I know quite a few "pro-life" individuals who take your position, and I have no major quarrel with it. What I do not know of is any significant "pro-life" organization or institution that is also pro-contraception.
People who are anti-abortion and anti-contraception are IMHO making their priorities clear: contraception is worse than murder. No, I'm exaggerating: they're making it clear that they don't actually believe abortion is murder, because everyone agrees you're allowed to cut moral corners to prevent murder, much less something that's called "a Holocaust".
At Erin's Is protesting against abortion a hate crime?
"Is protesting against abortion a hate crime?"
No. Learn what words mean.
"Hate crime" is not a separate category of crime, it is an an aggravating factor in an already-defined crime. Here is a summary from David Neiwert. He's guy you need to read if you're going to be talking about this stuff. The chances are that if you don't read Neiwert you do not know what you're talking about.
Protest is NOT a hate crime. No-one is trying to define protest as a hate crime. No-one in the US is seriously trying to pass "hate speech" laws, in the sense of trying to define *currently legal* speech as "hate speech".
Shouting "Fire!" in a crowded theater is a speech crime. Shouting "Fire!" in a crowded church or synagogue may well be a hate speech crime. But the point is that in the US it has to be a crime first, before it can be a hate crime.
The reason you're getting the impression that leftists are calling abortion protests "hate crimes" and "terrorism" is because abortion protesters frequently don't just protest. Some protesters -- though by no means all -- also stalk, harrass, assault, and threaten women and clinic workers. Harrassment, etc., are *already* crimes. When the goal of the harrassment, etc., is to "send a message" not just to the immediate victim but to the group or community of which she is a part, *that is a hate crime*.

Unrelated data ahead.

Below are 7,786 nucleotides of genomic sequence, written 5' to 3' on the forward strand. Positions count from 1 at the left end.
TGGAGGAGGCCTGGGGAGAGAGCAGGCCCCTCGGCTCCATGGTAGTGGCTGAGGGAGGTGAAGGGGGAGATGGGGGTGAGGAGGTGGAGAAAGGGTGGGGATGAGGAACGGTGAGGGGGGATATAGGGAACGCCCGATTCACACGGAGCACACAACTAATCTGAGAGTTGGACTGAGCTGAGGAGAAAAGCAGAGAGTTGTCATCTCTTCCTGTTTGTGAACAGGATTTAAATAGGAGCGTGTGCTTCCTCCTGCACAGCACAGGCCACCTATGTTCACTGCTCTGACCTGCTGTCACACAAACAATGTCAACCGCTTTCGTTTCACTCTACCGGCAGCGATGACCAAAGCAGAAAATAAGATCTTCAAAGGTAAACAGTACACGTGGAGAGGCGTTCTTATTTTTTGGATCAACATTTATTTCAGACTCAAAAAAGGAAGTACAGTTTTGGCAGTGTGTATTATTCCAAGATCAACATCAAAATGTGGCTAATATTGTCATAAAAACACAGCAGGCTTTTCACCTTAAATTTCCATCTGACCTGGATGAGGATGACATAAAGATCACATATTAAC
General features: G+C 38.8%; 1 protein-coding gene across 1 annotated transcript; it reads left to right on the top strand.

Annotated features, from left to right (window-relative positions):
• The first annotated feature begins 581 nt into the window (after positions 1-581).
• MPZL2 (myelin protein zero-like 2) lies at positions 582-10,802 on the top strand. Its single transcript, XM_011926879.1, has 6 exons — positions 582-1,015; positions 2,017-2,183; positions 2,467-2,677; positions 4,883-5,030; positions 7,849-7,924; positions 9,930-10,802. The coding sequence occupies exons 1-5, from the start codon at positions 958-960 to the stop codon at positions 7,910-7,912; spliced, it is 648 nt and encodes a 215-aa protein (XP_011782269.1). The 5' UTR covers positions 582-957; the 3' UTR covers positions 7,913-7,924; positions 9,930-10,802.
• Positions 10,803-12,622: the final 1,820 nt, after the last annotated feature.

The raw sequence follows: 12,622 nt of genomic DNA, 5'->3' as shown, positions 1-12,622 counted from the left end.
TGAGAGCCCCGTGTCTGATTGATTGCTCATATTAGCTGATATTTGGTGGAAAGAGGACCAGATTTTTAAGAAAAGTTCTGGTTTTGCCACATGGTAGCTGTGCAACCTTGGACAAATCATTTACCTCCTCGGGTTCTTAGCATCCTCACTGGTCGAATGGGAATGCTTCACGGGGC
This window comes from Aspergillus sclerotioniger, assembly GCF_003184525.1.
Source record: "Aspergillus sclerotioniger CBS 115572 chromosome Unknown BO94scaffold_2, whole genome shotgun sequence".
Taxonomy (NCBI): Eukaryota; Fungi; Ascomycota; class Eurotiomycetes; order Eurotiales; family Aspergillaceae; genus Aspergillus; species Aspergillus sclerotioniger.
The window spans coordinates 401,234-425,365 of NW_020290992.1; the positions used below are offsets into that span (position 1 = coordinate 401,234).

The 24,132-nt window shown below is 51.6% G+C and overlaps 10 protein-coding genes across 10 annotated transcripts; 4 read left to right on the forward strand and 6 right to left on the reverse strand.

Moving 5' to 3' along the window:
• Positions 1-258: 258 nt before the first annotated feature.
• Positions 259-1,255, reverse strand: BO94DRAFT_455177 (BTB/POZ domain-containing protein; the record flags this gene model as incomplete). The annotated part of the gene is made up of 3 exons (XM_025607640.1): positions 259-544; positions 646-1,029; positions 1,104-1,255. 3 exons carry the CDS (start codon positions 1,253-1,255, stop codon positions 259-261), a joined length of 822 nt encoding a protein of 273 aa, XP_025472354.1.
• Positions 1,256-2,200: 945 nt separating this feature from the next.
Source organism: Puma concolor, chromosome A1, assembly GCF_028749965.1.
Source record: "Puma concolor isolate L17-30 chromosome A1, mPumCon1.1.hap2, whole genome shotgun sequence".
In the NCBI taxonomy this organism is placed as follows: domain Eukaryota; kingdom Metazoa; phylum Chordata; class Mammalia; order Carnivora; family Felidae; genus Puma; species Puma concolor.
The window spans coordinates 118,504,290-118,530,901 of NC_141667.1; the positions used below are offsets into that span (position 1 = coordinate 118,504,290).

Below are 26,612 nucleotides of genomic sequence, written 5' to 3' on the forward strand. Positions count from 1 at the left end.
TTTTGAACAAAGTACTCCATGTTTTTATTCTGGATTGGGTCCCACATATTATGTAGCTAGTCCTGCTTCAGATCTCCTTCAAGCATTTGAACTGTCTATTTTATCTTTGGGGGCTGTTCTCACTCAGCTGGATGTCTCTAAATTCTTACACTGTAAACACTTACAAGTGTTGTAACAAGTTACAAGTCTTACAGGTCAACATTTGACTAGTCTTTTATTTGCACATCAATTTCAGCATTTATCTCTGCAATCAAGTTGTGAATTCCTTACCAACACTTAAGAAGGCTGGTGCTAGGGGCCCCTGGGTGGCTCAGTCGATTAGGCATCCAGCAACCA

ETA -- yes, Carhart is talking about a more general use of the term "hate crime". He's wrong, but I'm prepared to overlook it because he doesn't have the pro-choice organizations backing him up on this issue, and mostly because he is in legitimate fear for his life.
Anti-abortion activists might fruitfully ask themselves what they can do to make the risks to Carhart less. I'm not talking about just verbally distancing themselves from people like Tiller's assassin, I'm talking about reducing the level of physical terror Carhart, his colleagues, and his patients experience.
And yes, I am using "terror" as in "terrorism".
No, "Another Michael". Abortion clinic violence is the terrorism that *works*. It's not the body count that matters, it's the fear. Abortion-clinic violence isn't limited to murder, the murders are only the extreme tip of the harrassment, assaults, stalking, and the general climate of fear -- terror, even -- that this violence produces.